Posts Tagged ‘origins of yoga’

Fun Facts About The Origin Of Yoga

Saturday, June 12th, 2010

The origins of Yoga and the Sutras (stories) were written before 300 A.D. by the Yoga sage Patenjali. There has been some thought that they may have been written as much as five thousand years ago. The origin of Yoga as we know it can be attributed to Swami Satchidananda’s translation of the Yoga sutras as he describes a pose as a steady position yet comfortable. The original intention of the poses was to enable one to sit for meditation for long periods of time. There were some stone artifacts showing Yoga poses found, in the Indus Valley by archeologists , that date back to at least 5,000 years.

Although the Yoga poses were meant to be serious practice for long periods of meditation, they can have their fun moments. Looking at Bikram Yoga, the poses are done, generally with a partner or in a group class in a room heated to one hundred and five degrees. All of the instructions warn of the passing of air and that it can be offensive to the people in the class. There was an addendum that states not to worry as the heat in the room will cause it to dissipate. Students practicing Bikram Yoga routines say that the Corpse pose is their most difficult. The Corpse pose is used as a rest after a few poses. They claim it is easier to do the poses than it is to try to rest the mind and the body at the same time.

Things You Didn’t Know About the Origins of Yoga

Saturday, May 29th, 2010

yogaYoga has long been considered an amazing and effective form of meditation and exercise for centuries. It has been proven to tone the body, calm and focus the mind, and flush out the toxins through sweat. However, most yoga practitioners have no idea about the origins of yoga.

The origin of yoga is actually quite interesting, and full of great trivia. For example, the term, “yoga” originates from the term yuj which is Sanskrit for “union of the atma (soul) with the Paramatma (the universal consciousness).  This means that the whole exercise of yoga is meant to connect your individual self to the universe around you, and seeks to create a bond between the two.

While there are so many different types and styles of practicing yoga these days, all of these types generally fall into one of four classifications:

  • Jhana yoga, which focuses on attaining a higher knowledge and discernment of you and your universe;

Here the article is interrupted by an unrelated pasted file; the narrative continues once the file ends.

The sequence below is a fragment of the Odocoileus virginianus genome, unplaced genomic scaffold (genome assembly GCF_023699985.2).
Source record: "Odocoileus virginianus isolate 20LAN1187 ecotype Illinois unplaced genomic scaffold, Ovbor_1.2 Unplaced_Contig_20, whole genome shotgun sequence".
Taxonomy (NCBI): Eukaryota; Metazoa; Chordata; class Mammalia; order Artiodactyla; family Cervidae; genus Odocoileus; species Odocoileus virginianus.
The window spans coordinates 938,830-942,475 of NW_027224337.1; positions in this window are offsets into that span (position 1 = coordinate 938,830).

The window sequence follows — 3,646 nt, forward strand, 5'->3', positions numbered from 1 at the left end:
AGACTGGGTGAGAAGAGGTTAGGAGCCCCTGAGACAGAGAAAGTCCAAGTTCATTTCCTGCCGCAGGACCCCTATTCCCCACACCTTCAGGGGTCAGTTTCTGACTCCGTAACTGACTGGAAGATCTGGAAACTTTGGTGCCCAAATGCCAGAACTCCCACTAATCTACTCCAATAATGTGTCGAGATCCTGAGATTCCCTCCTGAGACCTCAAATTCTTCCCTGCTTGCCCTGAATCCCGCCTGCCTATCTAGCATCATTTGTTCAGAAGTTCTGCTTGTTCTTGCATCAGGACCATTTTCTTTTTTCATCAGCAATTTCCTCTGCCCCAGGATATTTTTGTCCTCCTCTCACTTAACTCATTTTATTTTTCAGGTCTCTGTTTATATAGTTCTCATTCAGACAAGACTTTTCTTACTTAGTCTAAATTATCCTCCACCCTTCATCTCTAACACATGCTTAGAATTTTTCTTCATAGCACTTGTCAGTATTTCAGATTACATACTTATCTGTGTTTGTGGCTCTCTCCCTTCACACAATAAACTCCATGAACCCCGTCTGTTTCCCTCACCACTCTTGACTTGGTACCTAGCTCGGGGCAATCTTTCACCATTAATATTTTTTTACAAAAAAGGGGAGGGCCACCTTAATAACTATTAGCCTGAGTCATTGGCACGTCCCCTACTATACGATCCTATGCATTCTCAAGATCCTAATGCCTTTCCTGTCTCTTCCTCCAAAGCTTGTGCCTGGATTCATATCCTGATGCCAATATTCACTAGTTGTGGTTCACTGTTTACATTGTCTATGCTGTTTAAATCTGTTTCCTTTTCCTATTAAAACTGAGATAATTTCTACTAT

• Karma yoga, which focuses on the selfless dedication of one’s self to work;
  • Bhakti yoga, which focuses on sharing and spreading love and spiritual love with your fellow man;
  • Raja yoga, which is the practice of meditation and physical healing through a system of movements and chants. The Raja yoga is actually the type of yoga that most people know and practice.

Whatever the method or type of yoga one practices, they all still remain faithful to the reason of the origins of yoga: as a way of creating a connection between one’s self and to a higher power, and to be able to create a connection, one must be focused, balanced and in tune with one’s self.

Origins of Yoga

Saturday, March 6th, 2010

In an effort to provide a little more educational information, I am going to try and post newsy like articles on Saturdays and Sundays when I am not practicing yoga.  So that I can learn a thing or two about it. 

The Origins of Yoga can be traced to India more than 5000 years ago. The Rig Veda which is the religious text of the Hindus is the first to mention Yoga. All the practices and beliefs were then documented in the 200 odd scriptures known as the Upanishad. Yoga is an ancient art which lays emphasis on both the physical and spiritual well being of the individual who practices it. Yoga is a way of life, a lifestyle and a culture that has gained a lot of popularity all over the world.

Yoga is derived from the Sanskrit word ‘Yuj’ which basically means to unite or join. The union that the word refers to means, the individual becoming one with the universal spirit. If practiced on a regular basis it has the potential to not just cure your physical ailments but also lets you achieve spiritual contentment.

There are various types of Yoga:

  • Hatha Yoga
  • Bhakthi Yoga
  • Karma Yoga
  • Jnana Yoga
  • Raja Yoga
  • Tantra Yoga
  • Purna Yoga

These different types of Yoga focus on breathing, postures and spirituality. Irrespective of age or gender anyone can practice it and it will help you gain mastery over your body and mind. There are beginner yoga poses and advanced yoga poses depending on the physical limitations and level of experience. As you gain confidence in doing the various postures, you can slowly increase the intensity and do more challenging poses.

The various physical and mental ailments that can be cured or controlled by practicing yoga are common cold, constipation, asthma, arthritis, diabetics, eye and skin problems, back pain, headaches, obesity, anger, anxiety, stress and depression to name just a few (which might explain why I haven’t been sick this winter!).

Regular practice increases your strength, vitality, energy, grace, poise, flexibility and level of endurance leading to a spring in your step and a glow on your face.